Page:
Sunday, February 6, 2011

Sustainable futures: Where we need to be and how we get there, Tyndall-SCI PhD Conference

Overview of the conference
This PhD conference will look at the different aspects of sustainable futures, covering both how to mitigate the pressures we exert on our planet and societies and what needs to be put in place to help us deal with the consequences of this change. The objective of the conference is to build capacities and networks of early stage researchers in areas related to sustainable development pathways. The two day event will include keynote lectures, the chance for PhD researchers to discuss and present their research, and workshops on how to ensure the success and impact of your research. 

There is a growing realisation that our current model of development is unsustainable. We have entered into a new geological era – the Anthropocene – where humanity is the main driver of change at the earth system level. The accelerated pressure we are placing on our climate, forests, fisheries and biodiversity is threatening the stable earth system that supports us today. At the same time societies across the globe are dominated by huge inequalities and unsustainable societal practices. The impacts are showing already. We need new approaches to help us deal with climate change and other global environmental as well as social threats such as armed conflicts, diseases and famines to put us on a roadmap to sustainable development.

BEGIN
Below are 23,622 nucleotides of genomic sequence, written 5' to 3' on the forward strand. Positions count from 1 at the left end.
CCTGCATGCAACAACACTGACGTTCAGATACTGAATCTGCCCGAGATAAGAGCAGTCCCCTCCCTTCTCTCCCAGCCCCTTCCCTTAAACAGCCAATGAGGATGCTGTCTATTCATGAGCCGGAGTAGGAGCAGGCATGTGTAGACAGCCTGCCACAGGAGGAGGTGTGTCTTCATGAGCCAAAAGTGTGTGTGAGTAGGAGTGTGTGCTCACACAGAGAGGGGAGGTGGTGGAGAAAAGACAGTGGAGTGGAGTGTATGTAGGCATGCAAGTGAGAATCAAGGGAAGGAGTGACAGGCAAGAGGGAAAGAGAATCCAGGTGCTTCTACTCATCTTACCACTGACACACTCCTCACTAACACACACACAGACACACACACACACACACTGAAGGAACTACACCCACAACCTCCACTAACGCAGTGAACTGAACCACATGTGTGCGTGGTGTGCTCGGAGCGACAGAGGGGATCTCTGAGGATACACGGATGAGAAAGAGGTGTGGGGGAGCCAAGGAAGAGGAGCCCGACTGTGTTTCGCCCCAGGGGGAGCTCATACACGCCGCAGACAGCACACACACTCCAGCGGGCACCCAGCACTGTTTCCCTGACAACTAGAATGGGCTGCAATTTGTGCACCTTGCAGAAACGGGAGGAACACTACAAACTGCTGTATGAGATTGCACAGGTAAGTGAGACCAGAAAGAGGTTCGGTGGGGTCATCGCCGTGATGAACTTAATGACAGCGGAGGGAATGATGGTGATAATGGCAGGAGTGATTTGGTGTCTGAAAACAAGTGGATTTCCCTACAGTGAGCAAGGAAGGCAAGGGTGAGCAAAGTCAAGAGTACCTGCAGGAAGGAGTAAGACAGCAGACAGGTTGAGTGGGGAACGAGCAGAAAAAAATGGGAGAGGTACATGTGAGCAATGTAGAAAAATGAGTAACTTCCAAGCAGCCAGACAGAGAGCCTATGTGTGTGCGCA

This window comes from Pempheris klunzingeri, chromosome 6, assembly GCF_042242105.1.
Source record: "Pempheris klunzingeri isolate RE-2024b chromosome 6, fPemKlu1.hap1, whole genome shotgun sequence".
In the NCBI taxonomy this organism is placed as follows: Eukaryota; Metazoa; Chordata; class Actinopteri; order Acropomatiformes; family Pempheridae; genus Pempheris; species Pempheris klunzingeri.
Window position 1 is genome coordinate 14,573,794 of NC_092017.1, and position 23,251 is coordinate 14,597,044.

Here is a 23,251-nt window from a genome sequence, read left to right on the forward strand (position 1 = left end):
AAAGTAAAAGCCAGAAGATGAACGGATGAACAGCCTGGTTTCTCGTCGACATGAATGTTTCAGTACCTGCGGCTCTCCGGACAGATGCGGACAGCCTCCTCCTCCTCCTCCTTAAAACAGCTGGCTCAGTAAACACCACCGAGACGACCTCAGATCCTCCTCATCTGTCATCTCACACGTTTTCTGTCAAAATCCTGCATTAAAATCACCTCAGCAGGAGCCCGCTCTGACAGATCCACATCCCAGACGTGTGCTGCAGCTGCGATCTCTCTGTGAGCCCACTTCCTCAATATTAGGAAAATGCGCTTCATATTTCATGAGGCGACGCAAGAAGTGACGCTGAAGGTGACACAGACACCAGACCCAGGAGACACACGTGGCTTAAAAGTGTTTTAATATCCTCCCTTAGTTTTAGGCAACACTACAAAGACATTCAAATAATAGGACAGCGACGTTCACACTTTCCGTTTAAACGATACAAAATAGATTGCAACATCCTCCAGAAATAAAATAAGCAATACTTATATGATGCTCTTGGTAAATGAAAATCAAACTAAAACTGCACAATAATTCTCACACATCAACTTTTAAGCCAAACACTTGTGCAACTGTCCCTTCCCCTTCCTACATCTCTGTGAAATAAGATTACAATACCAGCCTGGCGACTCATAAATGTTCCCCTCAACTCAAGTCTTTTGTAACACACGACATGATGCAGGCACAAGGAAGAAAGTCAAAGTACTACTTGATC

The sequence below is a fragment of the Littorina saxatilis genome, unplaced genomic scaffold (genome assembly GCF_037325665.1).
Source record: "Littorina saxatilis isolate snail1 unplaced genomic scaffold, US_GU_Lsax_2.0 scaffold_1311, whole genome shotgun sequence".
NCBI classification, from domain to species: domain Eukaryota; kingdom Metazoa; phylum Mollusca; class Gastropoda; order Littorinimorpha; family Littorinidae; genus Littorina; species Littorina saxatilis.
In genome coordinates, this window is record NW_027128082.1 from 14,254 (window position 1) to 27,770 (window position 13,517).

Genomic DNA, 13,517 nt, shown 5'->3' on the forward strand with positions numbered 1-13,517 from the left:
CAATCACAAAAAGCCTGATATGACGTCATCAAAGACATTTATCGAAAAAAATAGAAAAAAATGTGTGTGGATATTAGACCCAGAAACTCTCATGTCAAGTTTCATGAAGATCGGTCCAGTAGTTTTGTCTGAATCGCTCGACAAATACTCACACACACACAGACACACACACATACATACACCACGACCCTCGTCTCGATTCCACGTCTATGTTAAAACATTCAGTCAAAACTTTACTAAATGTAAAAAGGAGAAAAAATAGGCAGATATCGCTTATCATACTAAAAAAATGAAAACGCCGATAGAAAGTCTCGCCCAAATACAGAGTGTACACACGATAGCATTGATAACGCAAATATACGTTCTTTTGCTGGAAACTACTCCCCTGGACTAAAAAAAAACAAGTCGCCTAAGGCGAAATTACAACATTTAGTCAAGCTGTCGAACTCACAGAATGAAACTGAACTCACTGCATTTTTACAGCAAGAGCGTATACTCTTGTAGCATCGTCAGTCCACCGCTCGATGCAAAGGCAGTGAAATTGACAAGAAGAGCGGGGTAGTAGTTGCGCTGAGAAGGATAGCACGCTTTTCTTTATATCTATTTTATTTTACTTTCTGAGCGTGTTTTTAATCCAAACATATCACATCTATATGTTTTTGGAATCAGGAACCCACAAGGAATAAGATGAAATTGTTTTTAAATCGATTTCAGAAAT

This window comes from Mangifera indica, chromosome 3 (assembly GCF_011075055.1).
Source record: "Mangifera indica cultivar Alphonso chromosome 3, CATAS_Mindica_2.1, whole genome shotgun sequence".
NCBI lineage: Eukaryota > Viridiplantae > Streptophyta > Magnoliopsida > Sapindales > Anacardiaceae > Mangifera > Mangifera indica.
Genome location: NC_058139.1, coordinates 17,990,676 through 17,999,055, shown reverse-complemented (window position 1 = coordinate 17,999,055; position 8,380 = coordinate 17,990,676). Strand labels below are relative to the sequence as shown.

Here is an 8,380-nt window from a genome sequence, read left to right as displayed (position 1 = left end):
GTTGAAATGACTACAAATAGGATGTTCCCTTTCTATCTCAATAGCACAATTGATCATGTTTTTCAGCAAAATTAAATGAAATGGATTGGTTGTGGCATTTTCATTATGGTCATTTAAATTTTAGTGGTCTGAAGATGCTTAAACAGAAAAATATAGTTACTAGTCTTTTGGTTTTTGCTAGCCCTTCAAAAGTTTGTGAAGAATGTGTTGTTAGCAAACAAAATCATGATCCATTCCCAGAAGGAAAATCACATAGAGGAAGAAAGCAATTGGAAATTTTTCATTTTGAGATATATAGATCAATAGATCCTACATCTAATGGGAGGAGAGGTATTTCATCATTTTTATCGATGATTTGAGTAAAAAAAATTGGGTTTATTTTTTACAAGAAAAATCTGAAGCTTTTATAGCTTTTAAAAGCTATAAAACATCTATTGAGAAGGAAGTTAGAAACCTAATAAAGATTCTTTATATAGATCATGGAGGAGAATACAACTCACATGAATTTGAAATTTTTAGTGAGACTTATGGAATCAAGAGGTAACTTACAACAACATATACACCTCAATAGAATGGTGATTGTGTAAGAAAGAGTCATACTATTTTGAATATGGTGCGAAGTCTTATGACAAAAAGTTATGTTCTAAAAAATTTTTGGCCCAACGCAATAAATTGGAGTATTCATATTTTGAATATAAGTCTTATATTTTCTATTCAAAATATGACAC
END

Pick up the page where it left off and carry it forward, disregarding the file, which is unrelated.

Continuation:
Conference sub-topics
This conference will cover (but is not restricted to) the following aspects and encourage new thinking on:
• Delivering innovative technology solutions – low carbon/ sustainable technology options
• Methods for modeling the transition - can be both qualitative and quantitative ranging from life-cycle analyses of energy technologies to qualitative scenario processes;
• Economy and governance for a sustainable future – challenging our current economic and governance structures and exploring the actors and policy instruments that will enable a sustainable transition, covering both mitigation and adaptation policies and issues of equity across developed and developing countries; 
• Changing lifestyles – how our lifestyles need to evolve, to both prevent further environmental impacts and to enable us to deal with the consequences of change, and evidence that shows we can change;
• Co-benefits (beyond carbon) – the inter-relationships between climate change policy and other environmental impacts. Are they conflicting or complementary (i.e. co-benefits or trade-offs)?

Confirmed Speakers
Paul Ekins, the UCL Energy Institute, University College London
Andy Gouldson, ESRC Centre for Climate Change Economics & Policy, University of Leeds

Who should attend?
Researchers at all stages of their PhD are invited to attend. The conference is intended to give PhD researchers an understanding of issues relevant to the sustainable development transition. Participants will be exposed to a range of disciplines, have the opportunity to strengthen communication and networking skills through interactive activities and will be encouraged to reflect on the impact and relevance of their research.

The conference will commence on Wednesday 30th March at 9am, finishing on Thursday 31st March at 5pm.
A detailed programme to follow.

Wednesday, March 30, 2011 - 09:00 - Thursday, March 31, 2011 - 17:00

Manchester Business School, University of Manchester, Booth Street West, Manchester, M15 6PB, UK.

Contact for more information: 

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